As a former sailor in the U.S. Navy, I am excited to see an addition to our fleet of warships. However, I also am disappointed in the government’s decision to name this vessel after a former member of Congress (“’Strong and Tough,’” The Daily News, June 11). The naming of ships have had some predictability behind them: aircraft carriers were named for big battles and former presidents, battleships after states and littoral combat ships after U.S. cities. The USS Gabrielle Giffords is a littoral combat ship.
My disagreement with the naming will be criticized by those who believe it to be a criticism of Rep. Giffords, but they are dead wrong.
It is a criticism of those in Washington who congratulate themselves and their fellow insiders with pay raises, exemptions from laws that affect the rest of us and now the naming of proud naval vessels.
Rep. Giffords certainly did show strength and resilience in her recovery from a devastating gunshot wound. But if those are the criteria, then there is a long list of servicewomen and servicemen maimed or killed in the line of duty whose names should come before hers. Does anyone remember Audie Murphy, the most-decorated serviceman in World War II?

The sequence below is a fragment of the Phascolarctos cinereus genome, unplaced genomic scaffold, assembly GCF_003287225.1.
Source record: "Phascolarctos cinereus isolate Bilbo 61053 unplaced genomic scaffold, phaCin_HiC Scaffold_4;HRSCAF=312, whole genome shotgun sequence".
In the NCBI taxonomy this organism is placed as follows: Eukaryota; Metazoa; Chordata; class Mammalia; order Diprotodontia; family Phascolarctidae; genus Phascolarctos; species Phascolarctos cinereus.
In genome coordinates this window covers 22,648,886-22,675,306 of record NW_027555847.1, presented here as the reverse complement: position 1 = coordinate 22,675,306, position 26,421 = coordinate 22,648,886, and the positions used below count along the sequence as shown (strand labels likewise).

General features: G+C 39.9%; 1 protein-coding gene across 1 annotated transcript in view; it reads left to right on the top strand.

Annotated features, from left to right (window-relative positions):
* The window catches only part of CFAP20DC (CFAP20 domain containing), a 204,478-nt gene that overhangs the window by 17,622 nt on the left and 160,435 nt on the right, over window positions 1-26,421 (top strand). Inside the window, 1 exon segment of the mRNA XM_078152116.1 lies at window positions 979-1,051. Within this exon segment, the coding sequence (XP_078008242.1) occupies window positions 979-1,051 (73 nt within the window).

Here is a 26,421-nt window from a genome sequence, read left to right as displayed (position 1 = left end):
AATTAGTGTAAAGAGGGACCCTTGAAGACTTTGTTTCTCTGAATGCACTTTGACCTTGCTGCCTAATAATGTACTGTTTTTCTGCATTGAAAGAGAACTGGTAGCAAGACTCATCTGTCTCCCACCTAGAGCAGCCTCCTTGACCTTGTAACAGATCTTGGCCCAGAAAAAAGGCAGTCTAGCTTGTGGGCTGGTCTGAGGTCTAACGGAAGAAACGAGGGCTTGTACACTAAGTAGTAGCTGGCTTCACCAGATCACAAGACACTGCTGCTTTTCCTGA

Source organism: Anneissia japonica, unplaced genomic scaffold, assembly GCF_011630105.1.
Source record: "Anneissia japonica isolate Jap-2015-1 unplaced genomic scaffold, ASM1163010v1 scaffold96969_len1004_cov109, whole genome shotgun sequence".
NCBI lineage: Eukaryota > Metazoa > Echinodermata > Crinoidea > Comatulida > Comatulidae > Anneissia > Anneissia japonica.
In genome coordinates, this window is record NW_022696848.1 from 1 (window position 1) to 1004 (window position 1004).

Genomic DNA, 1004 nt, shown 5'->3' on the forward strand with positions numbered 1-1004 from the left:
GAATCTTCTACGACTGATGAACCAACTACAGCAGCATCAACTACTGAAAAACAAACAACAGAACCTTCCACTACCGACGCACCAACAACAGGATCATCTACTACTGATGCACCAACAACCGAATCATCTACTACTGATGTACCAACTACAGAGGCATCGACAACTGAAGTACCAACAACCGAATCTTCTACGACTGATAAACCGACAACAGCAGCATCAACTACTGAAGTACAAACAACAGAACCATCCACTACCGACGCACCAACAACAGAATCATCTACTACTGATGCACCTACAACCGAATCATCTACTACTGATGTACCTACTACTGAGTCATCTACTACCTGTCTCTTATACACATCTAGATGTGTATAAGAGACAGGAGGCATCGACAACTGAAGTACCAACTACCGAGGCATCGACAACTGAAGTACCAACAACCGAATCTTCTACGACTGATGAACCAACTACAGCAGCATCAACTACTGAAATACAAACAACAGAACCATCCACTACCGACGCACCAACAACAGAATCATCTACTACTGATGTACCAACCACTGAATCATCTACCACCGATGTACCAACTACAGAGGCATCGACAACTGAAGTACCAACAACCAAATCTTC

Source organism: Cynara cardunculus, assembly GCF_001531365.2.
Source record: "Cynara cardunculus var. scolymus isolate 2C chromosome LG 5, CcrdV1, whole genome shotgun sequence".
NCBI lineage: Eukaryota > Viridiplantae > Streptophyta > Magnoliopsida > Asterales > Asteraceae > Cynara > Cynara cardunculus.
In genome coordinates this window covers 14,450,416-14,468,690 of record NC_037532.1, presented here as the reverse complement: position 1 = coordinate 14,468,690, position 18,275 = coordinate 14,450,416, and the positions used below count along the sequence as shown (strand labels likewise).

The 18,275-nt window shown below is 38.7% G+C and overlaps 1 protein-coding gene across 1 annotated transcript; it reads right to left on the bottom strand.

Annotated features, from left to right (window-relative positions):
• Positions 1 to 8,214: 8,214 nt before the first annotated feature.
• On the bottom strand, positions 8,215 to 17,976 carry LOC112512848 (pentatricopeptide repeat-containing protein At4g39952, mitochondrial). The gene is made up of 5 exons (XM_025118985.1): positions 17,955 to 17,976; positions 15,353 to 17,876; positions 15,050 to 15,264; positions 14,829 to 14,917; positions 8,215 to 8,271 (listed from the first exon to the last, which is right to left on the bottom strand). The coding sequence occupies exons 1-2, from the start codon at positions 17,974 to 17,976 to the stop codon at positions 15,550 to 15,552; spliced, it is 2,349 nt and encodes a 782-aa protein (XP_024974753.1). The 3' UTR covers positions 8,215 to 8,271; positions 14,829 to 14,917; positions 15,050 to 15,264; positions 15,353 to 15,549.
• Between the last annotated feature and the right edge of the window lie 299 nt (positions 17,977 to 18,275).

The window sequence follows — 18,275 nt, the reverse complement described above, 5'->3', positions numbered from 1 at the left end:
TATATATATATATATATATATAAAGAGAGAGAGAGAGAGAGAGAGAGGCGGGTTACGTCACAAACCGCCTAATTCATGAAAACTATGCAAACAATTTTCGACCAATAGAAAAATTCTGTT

Consider a few local names: Fletcher Harris lost a hand by picking up a German hand grenade and throwing it; Ross Novelli marched across Europe and received the Silver Star for heroism; Danny Cleary lost a leg and had his elbow shattered in Europe. These servicemen are heroes.
I am by no means slamming Ms. Giffords, just the departure from a non-political tradition to be replaced by a political one. Wrong is wrong and this one is wrong.